When a loved one dies in a preventable accident, you may have the right to file what's known as a "wrongful death" claim. Unlike criminal cases involving a death, a wrongful death action is pursued through civil court, much like any personal injury claim.
However, wrongful death claims are unique in many ways. Here are the basics you should know about this type of claim before you start.
Who can file a wrongful death claim?
Wrongful death actions essentially allege that an accident victim's survivors are injured by the victim's death. They are deprived of such various things as the victim's financial support, emotional support, and companionship. Each state has specific laws that limit who can make that kind of claim.
While it varies from state to state, the people who are most likely to file a wrongful death claim include:
- The victim's surviving spouse
- The victim's children, whether they're minor dependents or adults
- The victim's parents
- Other close relatives who depended on the victim for support
- The victim's estate, usually through the executor or trustee of that estate
Sometimes a wrongful death claim is pursued individually, while other times the plaintiffs will work together and file a claim.
What kinds of damages are possible in wrongful death claims?
"Damages" are the money paid to a plaintiff for his or her losses. In a wrongful death claim, a victim's survivor may assert a claim for things like:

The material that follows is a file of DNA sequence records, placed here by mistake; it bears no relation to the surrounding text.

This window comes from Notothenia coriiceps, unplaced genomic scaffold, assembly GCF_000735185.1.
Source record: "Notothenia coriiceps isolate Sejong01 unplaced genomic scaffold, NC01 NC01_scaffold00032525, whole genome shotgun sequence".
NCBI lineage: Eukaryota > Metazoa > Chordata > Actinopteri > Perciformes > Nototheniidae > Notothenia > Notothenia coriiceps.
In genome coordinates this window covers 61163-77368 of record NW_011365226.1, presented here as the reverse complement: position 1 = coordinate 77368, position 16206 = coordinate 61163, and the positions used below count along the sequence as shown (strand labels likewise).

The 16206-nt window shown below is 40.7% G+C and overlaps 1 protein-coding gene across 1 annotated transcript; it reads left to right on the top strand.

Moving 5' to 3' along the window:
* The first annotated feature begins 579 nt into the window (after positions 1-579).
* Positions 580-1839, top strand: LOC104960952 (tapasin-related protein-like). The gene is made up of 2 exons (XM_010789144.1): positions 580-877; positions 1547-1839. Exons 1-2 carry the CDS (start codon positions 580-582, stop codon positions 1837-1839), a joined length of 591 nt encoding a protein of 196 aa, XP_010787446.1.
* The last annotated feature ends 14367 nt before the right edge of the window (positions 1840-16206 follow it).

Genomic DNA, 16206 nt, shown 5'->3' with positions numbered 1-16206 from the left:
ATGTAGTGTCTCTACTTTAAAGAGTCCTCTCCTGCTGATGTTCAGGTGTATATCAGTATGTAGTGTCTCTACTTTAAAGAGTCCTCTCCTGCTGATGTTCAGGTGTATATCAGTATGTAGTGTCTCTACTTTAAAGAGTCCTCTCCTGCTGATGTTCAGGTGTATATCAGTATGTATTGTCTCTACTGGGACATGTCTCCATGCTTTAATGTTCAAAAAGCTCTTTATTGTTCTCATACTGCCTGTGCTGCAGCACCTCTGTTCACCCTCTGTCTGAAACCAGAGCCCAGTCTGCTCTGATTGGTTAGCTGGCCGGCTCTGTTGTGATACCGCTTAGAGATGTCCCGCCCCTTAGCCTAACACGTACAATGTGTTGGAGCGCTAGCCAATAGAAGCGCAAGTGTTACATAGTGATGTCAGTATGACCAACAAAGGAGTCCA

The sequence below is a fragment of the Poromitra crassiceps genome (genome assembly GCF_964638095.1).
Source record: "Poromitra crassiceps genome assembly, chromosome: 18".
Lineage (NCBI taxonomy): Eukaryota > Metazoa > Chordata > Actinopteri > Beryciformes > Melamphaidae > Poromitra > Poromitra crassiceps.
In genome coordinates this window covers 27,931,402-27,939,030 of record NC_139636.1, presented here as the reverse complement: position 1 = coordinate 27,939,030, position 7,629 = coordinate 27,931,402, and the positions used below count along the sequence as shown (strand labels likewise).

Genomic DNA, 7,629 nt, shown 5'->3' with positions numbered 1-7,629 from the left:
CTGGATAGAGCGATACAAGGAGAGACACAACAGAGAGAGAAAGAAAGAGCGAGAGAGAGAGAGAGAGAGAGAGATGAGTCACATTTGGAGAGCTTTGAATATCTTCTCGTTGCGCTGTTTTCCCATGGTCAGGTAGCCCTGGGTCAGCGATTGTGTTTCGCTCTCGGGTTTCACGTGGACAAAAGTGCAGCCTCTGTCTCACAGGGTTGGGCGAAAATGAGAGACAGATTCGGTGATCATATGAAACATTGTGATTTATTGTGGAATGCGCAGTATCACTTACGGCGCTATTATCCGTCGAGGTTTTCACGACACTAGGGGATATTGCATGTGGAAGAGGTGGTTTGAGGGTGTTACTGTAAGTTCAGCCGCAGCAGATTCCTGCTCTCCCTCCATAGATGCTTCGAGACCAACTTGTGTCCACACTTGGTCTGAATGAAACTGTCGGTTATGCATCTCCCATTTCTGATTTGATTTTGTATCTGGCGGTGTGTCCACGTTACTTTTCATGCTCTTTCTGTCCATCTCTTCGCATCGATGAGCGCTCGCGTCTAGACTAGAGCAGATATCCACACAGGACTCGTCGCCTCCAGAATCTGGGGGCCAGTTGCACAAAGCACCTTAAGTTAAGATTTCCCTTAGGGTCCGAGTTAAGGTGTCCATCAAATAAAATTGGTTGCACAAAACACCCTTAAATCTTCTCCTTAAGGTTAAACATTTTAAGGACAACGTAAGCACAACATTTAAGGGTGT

- The lost lifetime earnings or wages the deceased could have been expected to earn if he or she hadn't prematurely died
- Loss of consortium or companionship caused by the death of a spouse
- Loss of parental guidance and financial support toward a minor child or a young adult
- Loss of the deceased's love, companionship, and support by their surviving parents
- The expenses associated with the deceased funeral services and burial or cremation
- The emotional pain and suffering inflicted on survivors by the victim's absence
- The emotional pain and suffering caused by the victim's death (particularly when the death was painful or protracted)
Once the claim is settled, any damages awarded may be paid to the estate as a whole and then distributed either according to the deceased's will or state inheritance laws.
What should you do if you think your loved one's death was wrongful?
Understanding your rights in a case like this can be difficult. Because every situation is somewhat unique, the wise thing to do is to find a lawyer who provides wrongful death attorney services right away.